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← Fantasy's Spell on Pop Culture: When Will It Wear Off?

Cartomancer's Avatar Jump to comment 8 by Cartomancer

I number myself among the fantasy-loving hardcore. Indeed, other than academic books, I tend to read very little else. Well, there's sci-fi, though that's just fantasy in a different skin anyway. I'm a terrible melodrama junkie. Epic battles, powerful wizards, fantastical monsters, the fate of worlds hanging in the balance - sign me up for as much as I can get as often as I can get it! Indeed, I tend to prefer my fantasy worlds as exaggerated, bombastic, otherworldly and magic-soaked as they come. If there's any part of the genre I am not that fussed with it's the deliberately "low fantasy" end (which does, to an extent, include George R R Martin's stuff), which seeks somewhat to avoid the epic, romantic, magical stuff that I tend get off on.

Fantasy books, games, films, TV shows - I love the lot. Nerd? Absolutely! Geek? Sure, and proud of it! Dork? Well, if you like. Roleplaying and fantasy games have provided me with far more pleasure in this life than anything else. By a long chalk. Wouldn't take a girl out to see a fantasy movie? Why would I even want to?!

So I have to say that the recent offerings of the genre in popular culture have been welcome. Though I can't say I've noticed a change in popularity overmuch - my inner landscape has always looked like that! And it probably always will, even if the rest of the world ceases to find the fantastical stories I love as interesting as currently it does. Though I doubt it will. I don't really see much of a bubble at all.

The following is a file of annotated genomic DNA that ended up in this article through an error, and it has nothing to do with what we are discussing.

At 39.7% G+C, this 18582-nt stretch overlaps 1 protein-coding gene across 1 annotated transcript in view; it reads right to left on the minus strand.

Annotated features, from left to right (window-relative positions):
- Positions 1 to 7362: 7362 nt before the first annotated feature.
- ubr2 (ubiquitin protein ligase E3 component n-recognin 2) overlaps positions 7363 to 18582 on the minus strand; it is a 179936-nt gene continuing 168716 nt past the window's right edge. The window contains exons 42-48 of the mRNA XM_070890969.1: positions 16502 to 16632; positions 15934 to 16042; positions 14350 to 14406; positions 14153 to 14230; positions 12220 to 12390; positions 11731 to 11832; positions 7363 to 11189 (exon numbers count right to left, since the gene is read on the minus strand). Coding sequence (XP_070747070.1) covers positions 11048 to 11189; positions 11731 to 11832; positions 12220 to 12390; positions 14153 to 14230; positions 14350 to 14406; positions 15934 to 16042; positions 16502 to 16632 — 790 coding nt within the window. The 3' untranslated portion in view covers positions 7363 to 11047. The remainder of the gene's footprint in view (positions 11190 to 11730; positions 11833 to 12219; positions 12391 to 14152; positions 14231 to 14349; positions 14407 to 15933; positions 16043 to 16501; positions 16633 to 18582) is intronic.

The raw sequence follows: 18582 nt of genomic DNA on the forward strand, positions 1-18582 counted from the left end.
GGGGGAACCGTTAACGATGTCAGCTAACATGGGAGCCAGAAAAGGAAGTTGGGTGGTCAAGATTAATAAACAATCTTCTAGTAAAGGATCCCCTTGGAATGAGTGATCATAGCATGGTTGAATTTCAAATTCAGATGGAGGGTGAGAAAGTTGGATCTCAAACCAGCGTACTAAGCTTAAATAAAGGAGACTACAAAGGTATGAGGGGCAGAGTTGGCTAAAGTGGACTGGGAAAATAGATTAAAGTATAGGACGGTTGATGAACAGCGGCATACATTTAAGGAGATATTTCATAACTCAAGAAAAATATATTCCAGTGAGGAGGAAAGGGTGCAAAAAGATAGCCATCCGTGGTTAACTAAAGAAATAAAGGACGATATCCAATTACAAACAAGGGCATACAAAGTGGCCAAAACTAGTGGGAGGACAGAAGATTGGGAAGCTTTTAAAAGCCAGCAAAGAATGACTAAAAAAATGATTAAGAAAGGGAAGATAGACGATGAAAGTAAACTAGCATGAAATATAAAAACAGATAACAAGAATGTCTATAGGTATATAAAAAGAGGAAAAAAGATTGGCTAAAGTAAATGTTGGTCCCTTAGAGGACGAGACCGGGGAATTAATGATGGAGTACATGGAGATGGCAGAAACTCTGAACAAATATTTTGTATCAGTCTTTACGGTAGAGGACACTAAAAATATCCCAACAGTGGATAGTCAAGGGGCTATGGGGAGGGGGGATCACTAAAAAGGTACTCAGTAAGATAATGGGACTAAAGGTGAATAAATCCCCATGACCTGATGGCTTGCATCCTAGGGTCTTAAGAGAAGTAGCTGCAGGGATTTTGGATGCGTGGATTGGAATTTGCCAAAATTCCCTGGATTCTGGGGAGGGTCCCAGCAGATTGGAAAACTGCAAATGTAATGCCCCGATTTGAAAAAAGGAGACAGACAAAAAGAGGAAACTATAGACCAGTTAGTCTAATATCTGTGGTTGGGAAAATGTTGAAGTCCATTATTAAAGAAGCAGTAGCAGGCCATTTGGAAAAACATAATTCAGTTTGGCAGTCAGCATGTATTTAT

The thing about fantasy is that it's not really a genre with a specific cultural appeal, operating on tropes that are relevant to particular historical moments. Indeed, it encompasses all genres, and absorbs new material all the time. One can have a fantasy crime novel for instance, or a fantasy romance, or the more traditional fantasy epic. One can have bright, hopeful, optimistic fantasy or dark, grim, pessimistic fantasy. Almost every type of storytelling is encompassed, to say nothing of particular aesthetics and inspirations (medieval fantasy, techno-magic, science fantasy, steampunk, alternative worlds etc.) so it is capable of being reinvented indefinitely to satisfy particular cultural preferences. The Odyssey could be considered fantasy writing, as could Beowulf, the Morte d'Arthur, The Tempest, Gulliver's Travels, or Dracula. I'm not sure there ever was a time or place when fantasy writing was not highly popular with large sections of the populace.

Tue, 02 Aug 2011 23:08:02 UTC | #857199